SUFU 2021: Recurrent Urinary Tract Infection: Fact or Fiction

(UroToday.com) Dr. Duane Hickling presented the evidence behind many common urinary tract infections (UTI) treatments: water, methenamine salts, D-Mannose, and lactobacillus. He noted that UTIs are common as 20% of college-aged women had at least one culture-confirmed UTI recurrence within 6 months. UTI recurrence is underestimated as it is often underreported. Antibiotic resistance is now a major threat to public health as we are seeing decreased susceptibility rates with no new antibiotics on the horizon. Patients are demanding alternatives to antibiotics. He reviewed the following interventions to prevent UTIs:

  • Increased water intake (1.5 L/day) does improve UTI recurrence risk (Hooten, 2018) so should recommend it clinically.
  • Methenamine salts are recommended to prevent UTIs. Methenamine is hydrolyzed to ammonia and formaldehyde which is felt to be bacteriostatic. Hydrolysis is increased in acidic urine which is why it is combined with Vitamin C. Broad-spectrum microbial activity and lack of resistance makes this an attractive preventative solution. The side effect profile is limited, but evidence as to its effectiveness is lacking. A 2012 Cochrane review noted that methenamine hippurate appears to be effective for a short duration in those individuals without renal tract abnormalities but may be ineffective if used long term. But current multiple center trial on the use of methenamine is being conducted (Forbes, 2018).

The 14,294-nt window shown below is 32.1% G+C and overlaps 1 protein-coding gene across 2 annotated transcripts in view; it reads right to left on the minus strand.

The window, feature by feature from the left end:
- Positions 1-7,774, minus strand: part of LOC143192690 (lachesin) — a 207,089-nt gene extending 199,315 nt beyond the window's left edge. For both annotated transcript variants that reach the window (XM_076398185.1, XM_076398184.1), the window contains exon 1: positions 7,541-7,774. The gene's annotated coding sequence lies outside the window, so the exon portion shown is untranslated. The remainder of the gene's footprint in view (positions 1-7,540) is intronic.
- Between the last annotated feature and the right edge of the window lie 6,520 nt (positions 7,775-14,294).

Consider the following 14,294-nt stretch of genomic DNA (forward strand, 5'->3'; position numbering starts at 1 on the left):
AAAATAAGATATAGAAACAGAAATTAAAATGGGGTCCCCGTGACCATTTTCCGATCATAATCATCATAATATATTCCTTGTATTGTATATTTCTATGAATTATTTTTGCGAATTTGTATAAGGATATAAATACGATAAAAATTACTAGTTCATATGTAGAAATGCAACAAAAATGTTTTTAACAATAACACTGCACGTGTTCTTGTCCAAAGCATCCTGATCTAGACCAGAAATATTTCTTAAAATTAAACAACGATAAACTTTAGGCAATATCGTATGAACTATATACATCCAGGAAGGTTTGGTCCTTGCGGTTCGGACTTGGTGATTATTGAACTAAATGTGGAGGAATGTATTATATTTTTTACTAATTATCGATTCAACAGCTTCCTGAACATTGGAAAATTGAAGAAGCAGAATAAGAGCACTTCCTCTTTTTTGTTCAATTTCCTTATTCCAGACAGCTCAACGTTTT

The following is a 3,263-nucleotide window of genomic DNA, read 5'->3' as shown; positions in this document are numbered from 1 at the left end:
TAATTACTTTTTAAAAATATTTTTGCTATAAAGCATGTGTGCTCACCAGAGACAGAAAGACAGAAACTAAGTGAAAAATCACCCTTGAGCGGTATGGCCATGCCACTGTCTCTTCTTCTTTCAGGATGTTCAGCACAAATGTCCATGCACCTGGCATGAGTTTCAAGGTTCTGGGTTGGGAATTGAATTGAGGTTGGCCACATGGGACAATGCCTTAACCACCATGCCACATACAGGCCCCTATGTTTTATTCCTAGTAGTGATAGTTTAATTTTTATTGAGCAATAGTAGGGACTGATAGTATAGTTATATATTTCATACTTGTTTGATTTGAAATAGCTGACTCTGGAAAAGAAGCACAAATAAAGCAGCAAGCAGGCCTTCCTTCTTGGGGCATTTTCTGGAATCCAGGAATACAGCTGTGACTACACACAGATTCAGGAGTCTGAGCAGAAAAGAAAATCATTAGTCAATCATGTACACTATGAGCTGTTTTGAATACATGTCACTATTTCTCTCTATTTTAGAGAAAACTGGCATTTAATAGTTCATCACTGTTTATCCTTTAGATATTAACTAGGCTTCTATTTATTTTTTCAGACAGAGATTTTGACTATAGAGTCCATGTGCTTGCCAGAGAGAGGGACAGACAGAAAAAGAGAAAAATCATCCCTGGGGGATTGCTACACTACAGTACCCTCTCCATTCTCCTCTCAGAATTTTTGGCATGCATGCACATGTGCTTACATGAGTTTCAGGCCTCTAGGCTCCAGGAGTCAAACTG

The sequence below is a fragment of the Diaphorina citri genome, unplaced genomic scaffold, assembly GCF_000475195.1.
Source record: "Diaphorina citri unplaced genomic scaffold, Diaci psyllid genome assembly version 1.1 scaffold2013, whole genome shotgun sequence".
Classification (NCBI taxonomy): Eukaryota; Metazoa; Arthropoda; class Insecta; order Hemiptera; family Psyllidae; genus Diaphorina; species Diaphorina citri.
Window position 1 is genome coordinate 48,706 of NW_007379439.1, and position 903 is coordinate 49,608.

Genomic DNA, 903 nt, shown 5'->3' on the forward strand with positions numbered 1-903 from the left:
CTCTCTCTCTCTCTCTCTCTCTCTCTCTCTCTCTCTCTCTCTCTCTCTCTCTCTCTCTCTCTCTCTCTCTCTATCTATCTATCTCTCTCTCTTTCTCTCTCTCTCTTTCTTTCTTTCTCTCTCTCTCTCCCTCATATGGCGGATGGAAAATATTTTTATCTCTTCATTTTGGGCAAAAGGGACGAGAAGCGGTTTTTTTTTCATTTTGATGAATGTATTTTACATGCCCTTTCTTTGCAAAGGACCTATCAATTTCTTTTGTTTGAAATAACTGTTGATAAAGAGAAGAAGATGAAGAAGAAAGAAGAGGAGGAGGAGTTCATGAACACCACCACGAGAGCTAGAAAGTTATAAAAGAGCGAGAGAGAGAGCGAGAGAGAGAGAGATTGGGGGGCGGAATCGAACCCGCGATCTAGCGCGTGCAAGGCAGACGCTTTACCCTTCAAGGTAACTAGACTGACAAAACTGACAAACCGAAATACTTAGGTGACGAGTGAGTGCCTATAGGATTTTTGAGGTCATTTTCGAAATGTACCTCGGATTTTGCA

• D-MANNOSE is an inert monosaccharide that is rapidly metabolized and excreted in the urine. Inhibits urothelial binding of bacteria. Studies are small with an inconsistent diagnosis of UTI. It may be a preventative effect but larger studies needed as to dosing and duration of use.
  • Probiotics: Living microorganisms that confer health benefits to their host when consumed and administered in adequate quantities. Lactobacillus most common vaginal microbiota and its colonization is inversely correlated with E.coli colonization in women with recurrent UTIs. Few studies on oral lactobacillus. Cochrane review noted poor evidence for use of vaginal lactobacillus but small studies available. Not sure what to recommend as to its use. Potential therapy.
Presented by: Duane Hickling, MD, urologist at The Ottawa Hospital and Assistant Professor in the Division of Urology, Department of Surgery, Faculty of Medicine at the University of Ottawa.

Written by: Diane K. Newman, DNP, ANP-BC, FAAN is an Adjunct Professor of Urology in Surgery, Perelman School of Medicine, University of Pennsylvania and Co-Director of the Penn Center for Continence and Pelvic Health

References: 

  1. Forbes, R et al. Alternatives To prophylactic Antibiotics for the treatment of Recurrent urinary tract infection in women (ALTAR): study protocol for a multicentre, pragmatic, patient-randomised, non-inferiority trial. Trials. 2018 Nov 9;19(1):616. doi: 10.1186/s13063-018-2998-4.
  2. Foxman B, Barlow R, D'Arcy H, Gillespie B, Sobel JD. Urinary tract infection: self-reported incidence and associated costs. Ann Epidemiol. 2000 Nov;10(8):509-15. doi: 10.1016/s1047-2797(00)00072-
  3. Hooton TM, Vecchio M, Iroz A, Tack I, Dornic Q, Seksek I, Lotan Y. Effect of Increased Daily Water Intake in Premenopausal Women With Recurrent Urinary Tract Infections: A Randomized Clinical Trial.  JAMA Intern Med. 2018 Nov 1;178(11):1509-1515. doi: 10.1001/jamainternmed.2018.4204

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